At last, we got to cross the border to the Kingdom in the Sky and go explore a new part of this beautiful continent of ours. The long weekend started off at my favourite meeting up place, Golden Gate. We were joined by old friends coming up from Durban, bringing new friends as well as the usual fun and laughter.
After quickly picking a site close to the ablutions, we set up camp and ran up the Sentinel to catch the views before the sun set. JG pointed to where we were heading to tomorrow, from as close to the edge of the cliff as we could push him. Apparently he had just discovered his fear of heights – finally, it’s not only me!!!
And of course, along comes Salome to show us that we are both ”sissies” by strutting a pose on one leg right on the edge. From the top we saw our friends arriving at camp and phoned them to give them instructions from above. Once we made our way back down, Francoisman (yes that’s what we call him since our band days) and his wife, Karin, introduced us to their friends GR and Grethe. Later that evening I managed to convinced everyone to put on their warm gear and join us on a short hike along the main road for a night photograph of the Sentinel. People were probably thinking we were a group of lost hikers. I think we did quite well braving the cold.
The next morning Salome, JG and I made breakfast for everyone and packed up while the rest of the group quickly did their Sentinel climb. After breakfast, we made our way via Clarence and Fouriesburg (Salome needed to buy warmer slippers for those cold nights at camp), and we headed through the Caledon Poort border post. There was a bit of a queue but it went quickly enough. Our first stop was Tsehlanyane National Park, this was to be our introduction into how things work in Lesotho. Francoisman had tried in previous weeks to phone and book campsites and was told we could just arrive, no booking necessary. This turned out to be because the stunning Maliba lodge had closed their camping facilities. The man at the gate assured us we could still “come to an arrangement”, and arranged for us to set up to camp on the lawn in front of the staff offices/quarters. These now seem to run as dorms for visitors like us. We were highly sceptical at first, as we could hear the music from locals having a party somewhere close by and the ablutions were somewhat shabby. We had come for peace and tranquillity after all. We put our scepticism aside and it ended up being a great evening, some local students even came to join us around the fire for a while and the music died down early.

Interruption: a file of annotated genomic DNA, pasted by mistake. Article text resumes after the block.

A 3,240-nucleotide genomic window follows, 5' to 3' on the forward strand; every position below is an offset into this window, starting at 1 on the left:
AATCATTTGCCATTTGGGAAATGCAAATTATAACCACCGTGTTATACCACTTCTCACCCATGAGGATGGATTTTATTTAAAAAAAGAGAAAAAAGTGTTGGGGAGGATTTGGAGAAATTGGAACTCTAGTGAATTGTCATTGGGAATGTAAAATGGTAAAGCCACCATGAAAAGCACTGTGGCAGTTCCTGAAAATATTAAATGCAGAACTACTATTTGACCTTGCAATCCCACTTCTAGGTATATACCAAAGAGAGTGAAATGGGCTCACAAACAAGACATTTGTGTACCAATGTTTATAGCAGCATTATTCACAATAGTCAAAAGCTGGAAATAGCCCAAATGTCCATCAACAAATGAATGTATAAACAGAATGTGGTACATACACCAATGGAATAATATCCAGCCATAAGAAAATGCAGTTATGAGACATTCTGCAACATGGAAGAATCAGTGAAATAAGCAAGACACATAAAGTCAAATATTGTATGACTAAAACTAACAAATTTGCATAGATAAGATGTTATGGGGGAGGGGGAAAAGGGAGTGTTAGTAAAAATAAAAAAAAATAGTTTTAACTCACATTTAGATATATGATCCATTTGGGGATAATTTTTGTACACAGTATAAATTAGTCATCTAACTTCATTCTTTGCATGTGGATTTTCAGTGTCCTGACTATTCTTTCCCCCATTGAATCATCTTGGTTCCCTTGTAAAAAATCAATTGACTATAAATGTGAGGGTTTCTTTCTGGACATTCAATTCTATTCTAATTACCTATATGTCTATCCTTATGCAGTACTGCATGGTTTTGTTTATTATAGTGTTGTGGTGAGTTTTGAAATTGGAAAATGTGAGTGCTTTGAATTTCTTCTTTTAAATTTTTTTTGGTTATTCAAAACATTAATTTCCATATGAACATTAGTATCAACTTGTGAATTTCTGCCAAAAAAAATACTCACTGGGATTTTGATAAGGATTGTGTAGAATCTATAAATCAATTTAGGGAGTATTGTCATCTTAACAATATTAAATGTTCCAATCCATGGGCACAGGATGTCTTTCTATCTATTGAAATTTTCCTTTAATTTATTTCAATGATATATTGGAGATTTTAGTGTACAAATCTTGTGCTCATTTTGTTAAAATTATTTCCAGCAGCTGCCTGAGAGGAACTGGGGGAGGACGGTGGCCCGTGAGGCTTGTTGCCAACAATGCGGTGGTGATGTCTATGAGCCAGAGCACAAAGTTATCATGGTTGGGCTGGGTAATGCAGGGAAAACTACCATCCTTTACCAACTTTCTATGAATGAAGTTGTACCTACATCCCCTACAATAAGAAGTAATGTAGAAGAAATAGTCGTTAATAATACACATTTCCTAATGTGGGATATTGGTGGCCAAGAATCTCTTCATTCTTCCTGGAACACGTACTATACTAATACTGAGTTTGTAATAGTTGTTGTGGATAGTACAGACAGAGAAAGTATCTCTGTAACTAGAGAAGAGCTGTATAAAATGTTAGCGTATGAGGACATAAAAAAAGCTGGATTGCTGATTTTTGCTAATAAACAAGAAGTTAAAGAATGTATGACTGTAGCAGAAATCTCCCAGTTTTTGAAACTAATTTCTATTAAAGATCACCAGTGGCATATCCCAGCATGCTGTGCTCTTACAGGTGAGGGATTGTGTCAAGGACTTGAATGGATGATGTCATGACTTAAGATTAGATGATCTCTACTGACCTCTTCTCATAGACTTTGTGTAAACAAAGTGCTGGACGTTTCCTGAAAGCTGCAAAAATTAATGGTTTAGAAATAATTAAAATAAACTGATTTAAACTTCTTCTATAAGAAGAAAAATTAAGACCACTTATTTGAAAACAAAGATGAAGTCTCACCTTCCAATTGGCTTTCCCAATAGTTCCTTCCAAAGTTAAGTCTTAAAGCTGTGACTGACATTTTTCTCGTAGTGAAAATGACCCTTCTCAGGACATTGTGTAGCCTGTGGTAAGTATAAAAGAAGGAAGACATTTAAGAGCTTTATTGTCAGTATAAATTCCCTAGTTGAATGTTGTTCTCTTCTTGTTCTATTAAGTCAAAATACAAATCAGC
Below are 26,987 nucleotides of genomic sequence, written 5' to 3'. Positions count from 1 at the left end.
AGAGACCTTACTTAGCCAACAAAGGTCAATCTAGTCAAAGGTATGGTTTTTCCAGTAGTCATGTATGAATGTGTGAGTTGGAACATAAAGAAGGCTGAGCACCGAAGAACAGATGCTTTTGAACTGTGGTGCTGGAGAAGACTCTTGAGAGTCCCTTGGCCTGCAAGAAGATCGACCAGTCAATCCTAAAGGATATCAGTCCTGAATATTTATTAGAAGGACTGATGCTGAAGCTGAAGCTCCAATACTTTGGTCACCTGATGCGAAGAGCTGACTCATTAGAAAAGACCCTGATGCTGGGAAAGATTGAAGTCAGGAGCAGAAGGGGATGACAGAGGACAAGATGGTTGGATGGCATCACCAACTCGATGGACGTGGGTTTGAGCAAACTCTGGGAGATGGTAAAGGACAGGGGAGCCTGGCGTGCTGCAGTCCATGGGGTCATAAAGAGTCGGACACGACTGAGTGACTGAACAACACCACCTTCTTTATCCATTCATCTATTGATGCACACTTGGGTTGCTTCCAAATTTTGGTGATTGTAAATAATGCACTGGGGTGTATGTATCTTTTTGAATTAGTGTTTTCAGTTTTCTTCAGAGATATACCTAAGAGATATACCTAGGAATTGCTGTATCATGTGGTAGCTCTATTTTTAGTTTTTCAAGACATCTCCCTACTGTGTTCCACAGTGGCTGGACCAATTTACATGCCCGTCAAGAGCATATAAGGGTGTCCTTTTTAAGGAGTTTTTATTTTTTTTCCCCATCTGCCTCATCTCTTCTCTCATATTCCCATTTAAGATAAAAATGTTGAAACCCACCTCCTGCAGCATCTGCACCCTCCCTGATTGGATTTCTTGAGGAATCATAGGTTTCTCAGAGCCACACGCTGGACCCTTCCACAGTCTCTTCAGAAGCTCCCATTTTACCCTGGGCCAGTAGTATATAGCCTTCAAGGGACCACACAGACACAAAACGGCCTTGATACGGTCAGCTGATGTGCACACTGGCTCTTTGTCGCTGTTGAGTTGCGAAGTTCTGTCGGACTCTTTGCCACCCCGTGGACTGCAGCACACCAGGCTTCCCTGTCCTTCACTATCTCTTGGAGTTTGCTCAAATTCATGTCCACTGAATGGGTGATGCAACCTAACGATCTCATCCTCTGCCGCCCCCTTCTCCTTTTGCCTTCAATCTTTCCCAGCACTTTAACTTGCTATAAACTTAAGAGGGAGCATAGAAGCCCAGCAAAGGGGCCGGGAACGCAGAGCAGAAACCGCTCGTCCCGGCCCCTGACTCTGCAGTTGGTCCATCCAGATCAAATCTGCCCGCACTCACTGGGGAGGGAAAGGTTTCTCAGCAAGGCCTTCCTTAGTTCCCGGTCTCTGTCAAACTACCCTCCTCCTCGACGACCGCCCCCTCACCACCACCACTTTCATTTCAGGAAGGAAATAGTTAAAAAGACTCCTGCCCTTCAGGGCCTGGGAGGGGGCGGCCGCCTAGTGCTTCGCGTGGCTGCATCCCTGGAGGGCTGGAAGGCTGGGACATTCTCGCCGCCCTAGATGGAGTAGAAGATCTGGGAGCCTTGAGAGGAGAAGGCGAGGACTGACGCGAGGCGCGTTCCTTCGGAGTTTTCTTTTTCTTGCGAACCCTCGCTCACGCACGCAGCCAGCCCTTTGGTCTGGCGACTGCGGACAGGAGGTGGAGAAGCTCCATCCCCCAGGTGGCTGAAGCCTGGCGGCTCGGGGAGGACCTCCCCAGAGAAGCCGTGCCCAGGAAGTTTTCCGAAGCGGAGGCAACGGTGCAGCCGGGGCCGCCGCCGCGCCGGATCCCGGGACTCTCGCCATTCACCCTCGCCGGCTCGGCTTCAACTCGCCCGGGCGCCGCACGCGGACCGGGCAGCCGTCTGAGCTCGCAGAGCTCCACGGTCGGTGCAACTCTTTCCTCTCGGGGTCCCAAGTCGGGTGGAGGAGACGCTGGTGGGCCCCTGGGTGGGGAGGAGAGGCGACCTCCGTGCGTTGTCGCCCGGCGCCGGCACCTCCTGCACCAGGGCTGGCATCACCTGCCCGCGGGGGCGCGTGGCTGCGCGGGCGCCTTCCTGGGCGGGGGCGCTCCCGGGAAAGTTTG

Grabbing a beer by the fancy Maliba Lodge bar while deliberating the camping setup….
The next morning we found out that our camping setup was, in fact, the culture shock to the local students as they came to take selfies by our tents pretending they had camped. ”These strange South Africans must like the cold.” The next stop was Katse lodge and we set off on what would be a thrilling drive up and down the Mafika Lisiu Pass.
View from the top of the Mafika Lisiu Pass
This was the scariest thing I have driven, warning signs everywhere. The climb starts mild and the goes real steep at the end where the road has been built up on the side of the mountain. I was concentrating extremely hard while Salome and JG were hanging out the windows to take in the views. We stopped and got out in the freezing wind at the lookout at the top for a well-deserved breather. Little did we know the road down was just as steep on the other side.
On the way down I got worried about being on the brakes the whole time and thought of going in 4by4, but remembered reading somewhere that it’s not advisable on tar unless it’s wet or slippery. The signs kept saying : BEWARE OF BREAK FAILURE! We stopped for a photographic opportunity on the side of the road only to be surprised by clouds of smoke coming from what we guessed were the breaks.
We gave the breaks some time to cool down and took in the views, epic mountains painted with clouds and terraces of planted crops. I have great respect for the people of Lesotho because farming on those slopes cannot be easy.